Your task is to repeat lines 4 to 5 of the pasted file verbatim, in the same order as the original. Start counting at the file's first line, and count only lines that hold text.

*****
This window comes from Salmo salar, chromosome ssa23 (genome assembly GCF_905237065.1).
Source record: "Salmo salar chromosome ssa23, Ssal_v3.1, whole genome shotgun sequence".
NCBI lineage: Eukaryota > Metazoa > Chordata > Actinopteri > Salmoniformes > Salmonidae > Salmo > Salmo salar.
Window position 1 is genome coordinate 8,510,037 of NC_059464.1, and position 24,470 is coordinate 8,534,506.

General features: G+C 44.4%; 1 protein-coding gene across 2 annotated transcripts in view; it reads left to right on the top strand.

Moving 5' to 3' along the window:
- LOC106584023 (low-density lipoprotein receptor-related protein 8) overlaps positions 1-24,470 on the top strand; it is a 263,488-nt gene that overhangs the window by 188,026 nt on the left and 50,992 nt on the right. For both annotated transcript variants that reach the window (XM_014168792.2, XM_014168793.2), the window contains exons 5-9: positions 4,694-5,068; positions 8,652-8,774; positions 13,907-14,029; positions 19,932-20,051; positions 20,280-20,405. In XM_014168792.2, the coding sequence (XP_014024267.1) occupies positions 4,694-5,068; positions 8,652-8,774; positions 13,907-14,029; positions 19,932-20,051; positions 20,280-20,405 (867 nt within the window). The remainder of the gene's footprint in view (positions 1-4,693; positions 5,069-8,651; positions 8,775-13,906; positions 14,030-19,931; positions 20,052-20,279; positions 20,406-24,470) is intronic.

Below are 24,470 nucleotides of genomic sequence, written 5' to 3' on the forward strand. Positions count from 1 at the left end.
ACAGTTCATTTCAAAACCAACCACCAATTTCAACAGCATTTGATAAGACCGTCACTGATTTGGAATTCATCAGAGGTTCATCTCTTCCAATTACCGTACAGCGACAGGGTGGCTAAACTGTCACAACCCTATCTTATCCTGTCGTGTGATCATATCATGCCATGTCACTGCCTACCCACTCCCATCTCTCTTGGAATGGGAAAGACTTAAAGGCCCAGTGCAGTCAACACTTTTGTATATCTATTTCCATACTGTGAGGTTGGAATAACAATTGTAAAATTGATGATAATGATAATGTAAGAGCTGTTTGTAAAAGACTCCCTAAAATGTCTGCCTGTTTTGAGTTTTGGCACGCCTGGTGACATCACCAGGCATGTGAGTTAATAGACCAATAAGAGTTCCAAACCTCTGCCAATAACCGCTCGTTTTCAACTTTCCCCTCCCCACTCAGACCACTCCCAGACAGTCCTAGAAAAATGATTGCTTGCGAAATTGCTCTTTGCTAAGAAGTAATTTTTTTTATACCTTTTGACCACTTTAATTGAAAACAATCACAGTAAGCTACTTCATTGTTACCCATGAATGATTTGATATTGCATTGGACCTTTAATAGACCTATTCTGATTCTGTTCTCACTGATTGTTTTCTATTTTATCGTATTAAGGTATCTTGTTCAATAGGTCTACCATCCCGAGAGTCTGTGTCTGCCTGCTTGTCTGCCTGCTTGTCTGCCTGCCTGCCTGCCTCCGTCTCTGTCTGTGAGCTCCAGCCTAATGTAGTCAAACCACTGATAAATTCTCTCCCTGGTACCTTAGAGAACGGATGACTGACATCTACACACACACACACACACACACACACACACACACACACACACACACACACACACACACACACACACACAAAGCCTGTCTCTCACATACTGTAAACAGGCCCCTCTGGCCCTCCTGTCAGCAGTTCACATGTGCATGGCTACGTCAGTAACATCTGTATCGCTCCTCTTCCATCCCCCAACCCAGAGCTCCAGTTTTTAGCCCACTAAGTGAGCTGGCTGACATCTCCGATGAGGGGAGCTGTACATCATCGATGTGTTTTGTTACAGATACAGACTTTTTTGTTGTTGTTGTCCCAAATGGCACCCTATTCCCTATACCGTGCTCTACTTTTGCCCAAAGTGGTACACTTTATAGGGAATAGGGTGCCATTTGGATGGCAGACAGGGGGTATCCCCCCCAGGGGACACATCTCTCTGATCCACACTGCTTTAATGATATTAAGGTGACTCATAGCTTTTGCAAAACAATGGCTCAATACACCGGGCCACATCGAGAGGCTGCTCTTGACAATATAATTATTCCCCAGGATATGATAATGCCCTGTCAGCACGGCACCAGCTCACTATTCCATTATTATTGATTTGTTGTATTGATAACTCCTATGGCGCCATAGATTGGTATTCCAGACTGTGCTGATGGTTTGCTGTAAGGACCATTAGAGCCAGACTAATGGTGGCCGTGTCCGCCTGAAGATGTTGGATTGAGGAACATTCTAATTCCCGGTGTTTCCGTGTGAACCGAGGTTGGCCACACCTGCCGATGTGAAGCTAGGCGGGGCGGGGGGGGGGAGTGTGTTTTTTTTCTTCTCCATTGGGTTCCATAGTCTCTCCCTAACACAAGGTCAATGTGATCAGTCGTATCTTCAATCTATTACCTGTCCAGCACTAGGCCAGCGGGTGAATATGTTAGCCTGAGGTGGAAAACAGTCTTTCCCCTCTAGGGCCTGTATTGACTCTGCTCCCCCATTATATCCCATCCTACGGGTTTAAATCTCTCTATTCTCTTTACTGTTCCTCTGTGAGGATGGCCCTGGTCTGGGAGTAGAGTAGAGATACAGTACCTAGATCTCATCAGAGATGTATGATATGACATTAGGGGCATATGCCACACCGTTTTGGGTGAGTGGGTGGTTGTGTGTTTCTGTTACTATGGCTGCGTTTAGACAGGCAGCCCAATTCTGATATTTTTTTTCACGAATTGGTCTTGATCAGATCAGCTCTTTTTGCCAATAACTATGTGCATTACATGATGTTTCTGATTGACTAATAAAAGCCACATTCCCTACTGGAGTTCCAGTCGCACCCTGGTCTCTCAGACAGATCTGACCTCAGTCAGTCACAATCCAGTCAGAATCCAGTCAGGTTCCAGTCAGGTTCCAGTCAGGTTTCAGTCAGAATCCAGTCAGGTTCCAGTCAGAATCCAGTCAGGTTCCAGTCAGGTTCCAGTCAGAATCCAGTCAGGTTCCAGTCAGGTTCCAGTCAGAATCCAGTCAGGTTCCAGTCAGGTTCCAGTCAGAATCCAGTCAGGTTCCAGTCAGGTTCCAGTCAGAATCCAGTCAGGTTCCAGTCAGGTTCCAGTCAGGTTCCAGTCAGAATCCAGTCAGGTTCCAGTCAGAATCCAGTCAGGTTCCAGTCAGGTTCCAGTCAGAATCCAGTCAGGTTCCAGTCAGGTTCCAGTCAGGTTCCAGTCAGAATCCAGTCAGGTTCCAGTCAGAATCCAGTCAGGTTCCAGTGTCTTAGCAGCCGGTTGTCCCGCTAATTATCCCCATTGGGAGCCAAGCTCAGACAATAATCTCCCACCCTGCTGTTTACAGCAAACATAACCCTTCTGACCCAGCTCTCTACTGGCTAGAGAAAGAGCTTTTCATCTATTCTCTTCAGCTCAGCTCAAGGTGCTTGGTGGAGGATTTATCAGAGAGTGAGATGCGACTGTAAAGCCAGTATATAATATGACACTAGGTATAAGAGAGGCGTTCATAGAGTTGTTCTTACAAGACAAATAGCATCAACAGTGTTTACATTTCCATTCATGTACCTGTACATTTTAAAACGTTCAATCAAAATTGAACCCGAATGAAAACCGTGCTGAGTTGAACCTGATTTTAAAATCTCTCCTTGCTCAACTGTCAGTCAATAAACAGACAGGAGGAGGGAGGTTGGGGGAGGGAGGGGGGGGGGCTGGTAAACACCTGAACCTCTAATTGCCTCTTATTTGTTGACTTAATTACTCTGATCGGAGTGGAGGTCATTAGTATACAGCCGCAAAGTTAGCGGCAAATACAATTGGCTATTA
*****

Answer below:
Window position 1 is genome coordinate 8,510,037 of NC_059464.1, and position 24,470 is coordinate 8,534,506.

General features: G+C 44.4%; 1 protein-coding gene across 2 annotated transcripts in view; it reads left to right on the top strand.